Natalia (Nata) Mela was born in Kifissia on July 10, 1923 in a bourgeois environment. Her father, Michael, an artillery officer, was son of Pavlos Melas and Natalia Dragoumi. Her mother, Alexandra Pesmazoglou, was the daughter of banker Ioannis Pesmazoglou. In 1941 she graduated from the German school. She signed up in Law school and at the same time in EPON. Later she joined KKE, from where she left in 1943, after the assassination of Kitsos Maltezos. In 1942 she passed the exams at the School of Fine Arts despite the objections of her family. She studied at the sculpture workshop of Konstantinos Dimitriadis and then at the workshop of Michalis Tombros, while at the same time she studied at the studio of Thanasis Apartis. She studied during the Occupation period, one of the few women in the School, with classmates Bouba Lymperaki, Nelli Andrikopoulou, Nikos Koundouros and Vassos Kapantai. During her studies she met Moralis, Takis, Minos Argyrakis, Tsarouchis – who taught her to draw with a pencil instead of charcoal – Eggonopoulos and Empirikos, in whose house she met Gatsos, Sachtouris, Elitis, Kavvadias, Antoniou, Karantonis and Katsimbalis. In 1946 she received the first prize in men’s nudity and in 1948 she graduated. In the same year she participated in the First Panhellenic Art Exhibition in Zappeion and in 1949-1950 she exhibited with Armos in Athens and Thessaloniki.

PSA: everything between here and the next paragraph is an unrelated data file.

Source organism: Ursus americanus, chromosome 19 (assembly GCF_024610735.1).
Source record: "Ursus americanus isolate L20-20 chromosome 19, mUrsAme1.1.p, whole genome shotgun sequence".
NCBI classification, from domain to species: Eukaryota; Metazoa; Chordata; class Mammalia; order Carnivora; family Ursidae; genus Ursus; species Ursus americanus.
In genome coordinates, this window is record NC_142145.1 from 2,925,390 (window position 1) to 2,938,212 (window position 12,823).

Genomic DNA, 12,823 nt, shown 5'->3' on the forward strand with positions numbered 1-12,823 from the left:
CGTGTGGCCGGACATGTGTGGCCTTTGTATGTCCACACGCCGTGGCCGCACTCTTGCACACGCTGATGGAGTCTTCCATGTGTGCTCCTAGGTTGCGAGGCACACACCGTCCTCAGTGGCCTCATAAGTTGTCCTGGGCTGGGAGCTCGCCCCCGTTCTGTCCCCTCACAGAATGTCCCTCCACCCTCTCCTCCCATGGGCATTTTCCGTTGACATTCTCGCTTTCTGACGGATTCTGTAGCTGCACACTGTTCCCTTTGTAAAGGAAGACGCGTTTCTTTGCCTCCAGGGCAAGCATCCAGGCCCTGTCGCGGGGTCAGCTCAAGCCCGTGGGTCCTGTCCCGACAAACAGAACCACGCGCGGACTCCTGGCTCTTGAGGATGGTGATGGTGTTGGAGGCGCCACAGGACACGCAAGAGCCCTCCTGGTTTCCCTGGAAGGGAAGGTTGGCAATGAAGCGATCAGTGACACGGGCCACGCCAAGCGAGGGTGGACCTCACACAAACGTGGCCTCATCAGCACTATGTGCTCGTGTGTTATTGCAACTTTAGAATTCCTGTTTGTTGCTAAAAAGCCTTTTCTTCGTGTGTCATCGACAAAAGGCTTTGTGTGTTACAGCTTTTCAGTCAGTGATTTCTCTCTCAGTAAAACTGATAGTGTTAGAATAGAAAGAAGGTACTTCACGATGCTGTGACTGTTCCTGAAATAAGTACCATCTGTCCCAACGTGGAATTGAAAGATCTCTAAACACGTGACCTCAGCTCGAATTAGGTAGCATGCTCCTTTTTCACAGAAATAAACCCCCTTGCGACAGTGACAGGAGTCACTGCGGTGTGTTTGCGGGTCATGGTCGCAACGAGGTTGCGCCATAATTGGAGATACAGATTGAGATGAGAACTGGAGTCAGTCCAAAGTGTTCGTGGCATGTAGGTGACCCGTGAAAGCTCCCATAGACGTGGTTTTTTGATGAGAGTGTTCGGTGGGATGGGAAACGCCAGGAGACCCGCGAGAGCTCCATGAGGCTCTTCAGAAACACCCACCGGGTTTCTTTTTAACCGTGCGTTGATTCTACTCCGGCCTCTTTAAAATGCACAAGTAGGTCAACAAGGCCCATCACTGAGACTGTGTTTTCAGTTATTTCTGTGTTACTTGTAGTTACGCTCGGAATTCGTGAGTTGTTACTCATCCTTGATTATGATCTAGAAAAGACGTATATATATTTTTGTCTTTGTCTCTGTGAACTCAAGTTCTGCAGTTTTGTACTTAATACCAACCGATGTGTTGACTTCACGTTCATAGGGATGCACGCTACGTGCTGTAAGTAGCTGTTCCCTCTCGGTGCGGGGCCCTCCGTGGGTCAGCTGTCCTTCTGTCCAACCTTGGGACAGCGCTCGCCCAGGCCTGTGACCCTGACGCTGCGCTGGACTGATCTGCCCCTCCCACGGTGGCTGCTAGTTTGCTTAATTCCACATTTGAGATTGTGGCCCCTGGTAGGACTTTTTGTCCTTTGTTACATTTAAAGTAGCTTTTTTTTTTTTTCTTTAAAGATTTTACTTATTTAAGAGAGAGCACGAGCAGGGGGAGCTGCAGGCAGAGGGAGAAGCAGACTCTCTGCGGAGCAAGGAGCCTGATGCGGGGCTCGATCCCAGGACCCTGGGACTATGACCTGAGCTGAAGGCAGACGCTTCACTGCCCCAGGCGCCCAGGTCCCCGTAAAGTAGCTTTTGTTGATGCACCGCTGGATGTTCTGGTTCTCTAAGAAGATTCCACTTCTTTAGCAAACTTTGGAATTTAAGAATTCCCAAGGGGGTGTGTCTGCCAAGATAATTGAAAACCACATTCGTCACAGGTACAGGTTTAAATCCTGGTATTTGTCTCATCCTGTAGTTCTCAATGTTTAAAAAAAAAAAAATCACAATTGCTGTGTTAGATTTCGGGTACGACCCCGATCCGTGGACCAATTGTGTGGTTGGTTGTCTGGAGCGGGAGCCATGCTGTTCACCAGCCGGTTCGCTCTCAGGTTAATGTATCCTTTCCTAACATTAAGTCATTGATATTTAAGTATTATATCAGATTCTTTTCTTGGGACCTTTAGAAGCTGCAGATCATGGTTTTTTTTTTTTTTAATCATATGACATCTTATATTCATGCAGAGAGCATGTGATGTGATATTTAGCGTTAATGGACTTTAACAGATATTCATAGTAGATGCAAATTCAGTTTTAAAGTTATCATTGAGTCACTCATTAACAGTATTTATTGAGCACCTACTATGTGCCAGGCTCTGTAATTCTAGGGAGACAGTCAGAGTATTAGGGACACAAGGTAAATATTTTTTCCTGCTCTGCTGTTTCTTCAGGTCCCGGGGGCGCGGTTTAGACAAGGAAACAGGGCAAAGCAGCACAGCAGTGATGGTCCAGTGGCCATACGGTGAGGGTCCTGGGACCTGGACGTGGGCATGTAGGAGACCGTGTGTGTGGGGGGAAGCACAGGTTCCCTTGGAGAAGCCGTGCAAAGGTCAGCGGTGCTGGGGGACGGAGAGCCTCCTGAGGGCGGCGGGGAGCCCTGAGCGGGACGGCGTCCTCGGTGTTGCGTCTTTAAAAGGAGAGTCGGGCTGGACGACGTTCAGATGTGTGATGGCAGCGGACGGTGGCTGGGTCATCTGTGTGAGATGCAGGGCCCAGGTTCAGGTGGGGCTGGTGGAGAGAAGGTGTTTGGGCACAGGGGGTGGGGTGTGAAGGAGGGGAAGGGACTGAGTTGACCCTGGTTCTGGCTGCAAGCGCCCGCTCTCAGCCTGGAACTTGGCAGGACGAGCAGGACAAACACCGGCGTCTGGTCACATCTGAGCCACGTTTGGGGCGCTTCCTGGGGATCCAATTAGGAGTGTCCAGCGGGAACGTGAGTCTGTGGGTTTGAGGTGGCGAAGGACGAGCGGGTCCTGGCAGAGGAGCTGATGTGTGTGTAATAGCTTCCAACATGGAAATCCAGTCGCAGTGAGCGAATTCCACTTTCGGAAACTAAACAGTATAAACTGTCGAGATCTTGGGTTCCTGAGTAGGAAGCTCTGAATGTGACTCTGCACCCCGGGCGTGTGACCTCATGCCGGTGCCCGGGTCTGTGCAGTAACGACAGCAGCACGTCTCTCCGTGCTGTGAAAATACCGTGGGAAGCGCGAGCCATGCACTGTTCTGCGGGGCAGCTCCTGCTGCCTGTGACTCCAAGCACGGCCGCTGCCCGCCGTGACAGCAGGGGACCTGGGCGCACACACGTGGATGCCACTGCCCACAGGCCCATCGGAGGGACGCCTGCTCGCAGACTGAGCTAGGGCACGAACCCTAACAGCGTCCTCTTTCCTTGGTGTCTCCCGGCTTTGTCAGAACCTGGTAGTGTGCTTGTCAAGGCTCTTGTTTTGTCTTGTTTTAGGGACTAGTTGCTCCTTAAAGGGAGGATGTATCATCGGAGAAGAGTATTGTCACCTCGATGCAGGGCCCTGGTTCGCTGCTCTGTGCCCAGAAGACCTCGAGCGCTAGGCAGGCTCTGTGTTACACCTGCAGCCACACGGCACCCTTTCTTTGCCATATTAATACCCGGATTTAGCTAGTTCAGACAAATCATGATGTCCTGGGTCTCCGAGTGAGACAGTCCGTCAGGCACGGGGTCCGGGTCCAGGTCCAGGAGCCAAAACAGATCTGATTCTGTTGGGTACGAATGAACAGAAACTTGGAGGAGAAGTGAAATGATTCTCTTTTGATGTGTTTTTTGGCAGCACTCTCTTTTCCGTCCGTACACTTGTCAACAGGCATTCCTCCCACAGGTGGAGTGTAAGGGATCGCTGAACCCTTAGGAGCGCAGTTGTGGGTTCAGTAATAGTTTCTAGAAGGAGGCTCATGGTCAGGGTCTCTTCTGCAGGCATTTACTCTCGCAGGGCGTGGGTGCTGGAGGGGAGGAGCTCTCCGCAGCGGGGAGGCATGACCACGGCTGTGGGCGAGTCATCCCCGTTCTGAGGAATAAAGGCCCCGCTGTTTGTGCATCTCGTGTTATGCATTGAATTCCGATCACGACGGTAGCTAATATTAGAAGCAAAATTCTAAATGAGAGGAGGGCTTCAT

During the first years of her career she made solid, one-piece statues and busts of clay, plaster and marble in an academic style and modeled on Egyptian sculpture. Her collaboration with Dimitris Pikionis around 1949-1950, regarding the column at the tomb of Archbishop Chrysanthos and the Monument of the Fallen of Nemea radically changed her perception of sculpture. Pikionis taught her to work the light and the shadow on the marble, to dig inside it and to sculpt it directly, while she turned her interest to folk and modern art. In the following years, Mela placed the bust of Stefanos Dragoumis in Zappeion, of Pavlos Melas in Thessaloniki and of Georgios Pesmazoglou in Athens, at the National Bank. In 1951 she married the architect Aris Konstantinidis and for about 10 years she devoted herself to the upbringing of her son and daughter they had in 1952 and 1954 respectively. During that time she was involved in the construction of sets for the Art Theater of Karolos Koun and the creation of jewelry from pebbles and glasses. When she returned to sculpture in 1960, she completely changed the technique and style of her works. She turned to the example of Koulentianos, who at that time was creating abstract sculptures of metal with welding in Paris. Although she soon abandoned abstraction, which she considered amorphous and meaningless, she nevertheless retained the technique. After three months of attending a school of welders in Paleo Faliro, she obtained the relevant diploma.